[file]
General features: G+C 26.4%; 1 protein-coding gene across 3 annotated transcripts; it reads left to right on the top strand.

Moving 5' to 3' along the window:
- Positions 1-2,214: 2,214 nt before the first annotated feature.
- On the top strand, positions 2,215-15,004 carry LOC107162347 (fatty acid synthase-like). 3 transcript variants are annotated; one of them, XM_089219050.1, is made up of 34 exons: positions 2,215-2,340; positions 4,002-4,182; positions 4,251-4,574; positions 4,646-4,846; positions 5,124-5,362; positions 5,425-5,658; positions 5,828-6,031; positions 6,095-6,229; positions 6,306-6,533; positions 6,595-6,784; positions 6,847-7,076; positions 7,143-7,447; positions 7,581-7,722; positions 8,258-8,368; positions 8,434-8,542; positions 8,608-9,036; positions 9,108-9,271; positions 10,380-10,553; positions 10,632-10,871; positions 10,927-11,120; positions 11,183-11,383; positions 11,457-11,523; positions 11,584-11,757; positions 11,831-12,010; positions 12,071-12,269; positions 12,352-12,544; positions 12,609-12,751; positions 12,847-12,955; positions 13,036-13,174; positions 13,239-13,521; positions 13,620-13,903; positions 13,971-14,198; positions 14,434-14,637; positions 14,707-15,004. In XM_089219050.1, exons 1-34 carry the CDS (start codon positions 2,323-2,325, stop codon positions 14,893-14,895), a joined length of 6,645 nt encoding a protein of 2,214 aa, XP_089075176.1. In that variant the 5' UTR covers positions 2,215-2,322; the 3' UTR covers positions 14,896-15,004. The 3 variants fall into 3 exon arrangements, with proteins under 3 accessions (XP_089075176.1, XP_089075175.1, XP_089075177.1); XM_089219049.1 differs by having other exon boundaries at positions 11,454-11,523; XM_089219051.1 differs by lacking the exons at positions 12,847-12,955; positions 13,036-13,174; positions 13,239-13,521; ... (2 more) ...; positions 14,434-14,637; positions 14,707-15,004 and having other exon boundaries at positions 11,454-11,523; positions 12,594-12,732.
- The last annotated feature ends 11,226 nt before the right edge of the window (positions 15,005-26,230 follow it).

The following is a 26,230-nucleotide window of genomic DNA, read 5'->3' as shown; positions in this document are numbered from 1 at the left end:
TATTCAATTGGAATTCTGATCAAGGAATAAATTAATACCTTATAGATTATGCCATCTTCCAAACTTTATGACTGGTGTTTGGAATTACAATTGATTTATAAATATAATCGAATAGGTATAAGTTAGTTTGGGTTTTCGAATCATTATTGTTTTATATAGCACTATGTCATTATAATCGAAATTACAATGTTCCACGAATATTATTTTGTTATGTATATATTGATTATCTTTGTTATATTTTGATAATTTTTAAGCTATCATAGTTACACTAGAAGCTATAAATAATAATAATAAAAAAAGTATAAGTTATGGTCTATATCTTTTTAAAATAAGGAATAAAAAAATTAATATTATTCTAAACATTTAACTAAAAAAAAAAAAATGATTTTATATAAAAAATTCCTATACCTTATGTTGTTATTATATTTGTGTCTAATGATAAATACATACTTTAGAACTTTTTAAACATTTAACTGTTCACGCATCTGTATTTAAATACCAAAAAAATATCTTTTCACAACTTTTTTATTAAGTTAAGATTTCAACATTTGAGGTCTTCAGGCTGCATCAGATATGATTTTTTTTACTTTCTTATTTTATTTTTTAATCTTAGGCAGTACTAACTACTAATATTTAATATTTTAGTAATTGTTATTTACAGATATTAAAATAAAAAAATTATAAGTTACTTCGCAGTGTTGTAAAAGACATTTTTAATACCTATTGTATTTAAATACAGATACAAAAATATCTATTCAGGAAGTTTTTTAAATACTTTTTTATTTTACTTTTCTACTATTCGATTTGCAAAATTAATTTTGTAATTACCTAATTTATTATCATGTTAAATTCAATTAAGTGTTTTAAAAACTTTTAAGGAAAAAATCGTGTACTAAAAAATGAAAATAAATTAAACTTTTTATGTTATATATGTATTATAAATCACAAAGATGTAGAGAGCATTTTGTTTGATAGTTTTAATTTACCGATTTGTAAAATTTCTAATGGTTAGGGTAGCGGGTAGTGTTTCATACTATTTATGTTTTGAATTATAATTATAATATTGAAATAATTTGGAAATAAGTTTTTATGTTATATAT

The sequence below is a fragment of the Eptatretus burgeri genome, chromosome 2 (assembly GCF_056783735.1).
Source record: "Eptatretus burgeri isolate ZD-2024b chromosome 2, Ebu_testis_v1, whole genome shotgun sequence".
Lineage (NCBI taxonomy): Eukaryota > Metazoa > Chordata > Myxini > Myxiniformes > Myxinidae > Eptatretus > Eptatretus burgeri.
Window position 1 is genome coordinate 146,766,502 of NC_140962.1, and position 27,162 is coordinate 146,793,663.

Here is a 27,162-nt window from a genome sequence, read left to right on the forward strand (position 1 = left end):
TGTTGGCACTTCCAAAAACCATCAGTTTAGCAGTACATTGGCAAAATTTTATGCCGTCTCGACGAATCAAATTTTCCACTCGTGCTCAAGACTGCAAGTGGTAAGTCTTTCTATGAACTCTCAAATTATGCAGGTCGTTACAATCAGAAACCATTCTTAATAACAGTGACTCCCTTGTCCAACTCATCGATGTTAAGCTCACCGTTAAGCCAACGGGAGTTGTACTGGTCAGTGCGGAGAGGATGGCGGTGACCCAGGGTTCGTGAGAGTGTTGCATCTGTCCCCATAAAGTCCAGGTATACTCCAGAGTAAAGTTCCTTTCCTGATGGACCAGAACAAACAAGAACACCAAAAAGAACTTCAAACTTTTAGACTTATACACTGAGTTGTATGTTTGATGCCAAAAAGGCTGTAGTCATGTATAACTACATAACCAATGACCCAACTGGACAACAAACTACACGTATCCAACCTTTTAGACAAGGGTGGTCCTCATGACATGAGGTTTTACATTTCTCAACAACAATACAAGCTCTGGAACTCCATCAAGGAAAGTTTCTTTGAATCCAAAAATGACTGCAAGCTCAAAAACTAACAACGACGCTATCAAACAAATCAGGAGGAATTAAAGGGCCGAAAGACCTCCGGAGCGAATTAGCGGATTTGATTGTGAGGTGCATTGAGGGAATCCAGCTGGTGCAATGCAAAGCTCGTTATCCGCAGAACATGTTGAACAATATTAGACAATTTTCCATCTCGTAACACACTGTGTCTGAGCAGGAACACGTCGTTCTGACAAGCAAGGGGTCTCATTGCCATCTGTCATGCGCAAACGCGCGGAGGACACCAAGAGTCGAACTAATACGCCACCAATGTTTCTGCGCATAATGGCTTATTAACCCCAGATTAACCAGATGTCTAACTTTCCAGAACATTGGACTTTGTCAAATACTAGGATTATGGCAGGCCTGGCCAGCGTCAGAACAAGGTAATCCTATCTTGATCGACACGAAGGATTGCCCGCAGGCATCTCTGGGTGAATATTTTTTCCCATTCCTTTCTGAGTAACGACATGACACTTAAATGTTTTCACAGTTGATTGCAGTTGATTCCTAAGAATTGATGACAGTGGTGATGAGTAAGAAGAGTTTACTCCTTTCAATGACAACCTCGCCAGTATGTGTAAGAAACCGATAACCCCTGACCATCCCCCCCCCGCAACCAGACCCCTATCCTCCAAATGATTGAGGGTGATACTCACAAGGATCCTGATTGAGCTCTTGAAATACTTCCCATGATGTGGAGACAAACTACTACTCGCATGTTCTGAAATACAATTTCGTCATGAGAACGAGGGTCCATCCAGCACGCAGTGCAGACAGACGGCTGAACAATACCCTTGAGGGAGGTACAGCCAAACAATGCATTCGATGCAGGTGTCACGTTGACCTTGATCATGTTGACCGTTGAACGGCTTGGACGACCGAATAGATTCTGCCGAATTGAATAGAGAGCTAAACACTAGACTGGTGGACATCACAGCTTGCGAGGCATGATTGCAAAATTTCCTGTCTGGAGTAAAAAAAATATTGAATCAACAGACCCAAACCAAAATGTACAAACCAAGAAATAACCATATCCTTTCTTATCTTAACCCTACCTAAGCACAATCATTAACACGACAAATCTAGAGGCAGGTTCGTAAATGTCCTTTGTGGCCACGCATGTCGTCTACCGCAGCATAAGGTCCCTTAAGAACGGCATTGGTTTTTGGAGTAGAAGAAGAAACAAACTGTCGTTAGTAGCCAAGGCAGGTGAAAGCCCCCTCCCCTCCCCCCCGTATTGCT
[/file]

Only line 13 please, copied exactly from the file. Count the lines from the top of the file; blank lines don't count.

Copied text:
TGTTGGCACTTCCAAAAACCATCAGTTTAGCAGTACATTGGCAAAATTTTATGCCGTCTCGACGAATCAAATTTTCCACTCGTGCTCAAGACTGCAAGTGGTAAGTCTTTCTATGAACTCTCAAATTATGCAGGTCGTTACAATCAGAAACCATTCTTAATAACAGTGACTCCCTTGTCCAACTCATCGATGTTAAGCTCACCGTTAAGCCAACGGGAGTTGTACTGGTCAGTGCGGAGAGGATGGCGGTGACCCAGGGTTCGTGAGAGTGTTGCATCTGTCCCCATAAAGTCCAGGTATACTCCAGAGTAAAGTTCCTTTCCTGATGGACCAGAACAAACAAGAACACCAAAAAGAACTTCAAACTTTTAGACTTATACACTGAGTTGTATGTTTGATGCCAAAAAGGCTGTAGTCATGTATAACTACATAACCAATGACCCAACTGGACAACAAACTACACGTATCCAACCTTTTAGACAAGGGTGGTCCTCATGACATGAGGTTTTACATTTCTCAACAACAATACAAGCTCTGGAACTCCATCAAGGAAAGTTTCTTTGAATCCAAAAATGACTGCAAGCTCAAAAACTAACAACGACGCTATCAAACAAATCAGGAGGAATTAAAGGGCCGAAAGACCTCCGGAGCGAATTAGCGGATTTGATTGTGAGGTGCATTGAGGGAATCCAGCTGGTGCAATGCAAAGCTCGTTATCCGCAGAACATGTTGAACAATATTAGACAATTTTCCATCTCGTAACACACTGTGTCTGAGCAGGAACACGTCGTTCTGACAAGCAAGGGGTCTCATTGCCATCTGTCATGCGCAAACGCGCGGAGGACACCAAGAGTCGAACTAATACGCCACCAATGTTTCTGCGCATAATGGCTTATTAACCCCAGATTAACCAGATGTCTAACTTTCCAGAACATTGGACTTTGTCAAATACTAGGATTATGGCAGGCCTGGCCAGCGTCAGAACAAGGTAATCCTATCTTGATCGACACGAAGGATTGCCCGCAGGCATCTCTGGGTGAATATTTTTTCCCATTCCTTTCTGAGTAACGACATGACACTTAAATGTTTTCACAGTTGATTGCAGTTGATTCCTAAGAATTGATGACAGTGGTGATGAGTAAGAAGAGTTTACTCCTTTCAATGACAACCTCGCCAGTATGTGTAAGAAACCGATAACCCCTGACCATCCCCCCCCCGCAACCAGACCCCTATCCTCCAAATGATTGAGGGTGATACTCACAAGGATCCTGATTGAGCTCTTGAAATACTTCCCATGATGTGGAGACAAACTACTACTCGCATGTTCTGAAATACAATTTCGTCATGAGAACGAGGGTCCATCCAGCACGCAGTGCAGACAGACGGCTGAACAATACCCTTGAGGGAGGTACAGCCAAACAATGCATTCGATGCAGGTGTCACGTTGACCTTGATCATGTTGACCGTTGAACGGCTTGGACGACCGAATAGATTCTGCCGAATTGAATAGAGAGCTAAACACTAGACTGGTGGACATCACAGCTTGCGAGGCATGATTGCAAAATTTCCTGTCTGGAGTAAAAAAAATATTGAATCAACAGACCCAAACCAAAATGTACAAACCAAGAAATAACCATATCCTTTCTTATCTTAACCCTACCTAAGCACAATCATTAACACGACAAATCTAGAGGCAGGTTCGTAAATGTCCTTTGTGGCCACGCATGTCGTCTACCGCAGCATAAGGTCCCTTAAGAACGGCATTGGTTTTTGGAGTAGAAGAAGAAACAAACTGTCGTTAGTAGCCAAGGCAGGTGAAAGCCCCCTCCCCTCCCCCCCGTATTGCT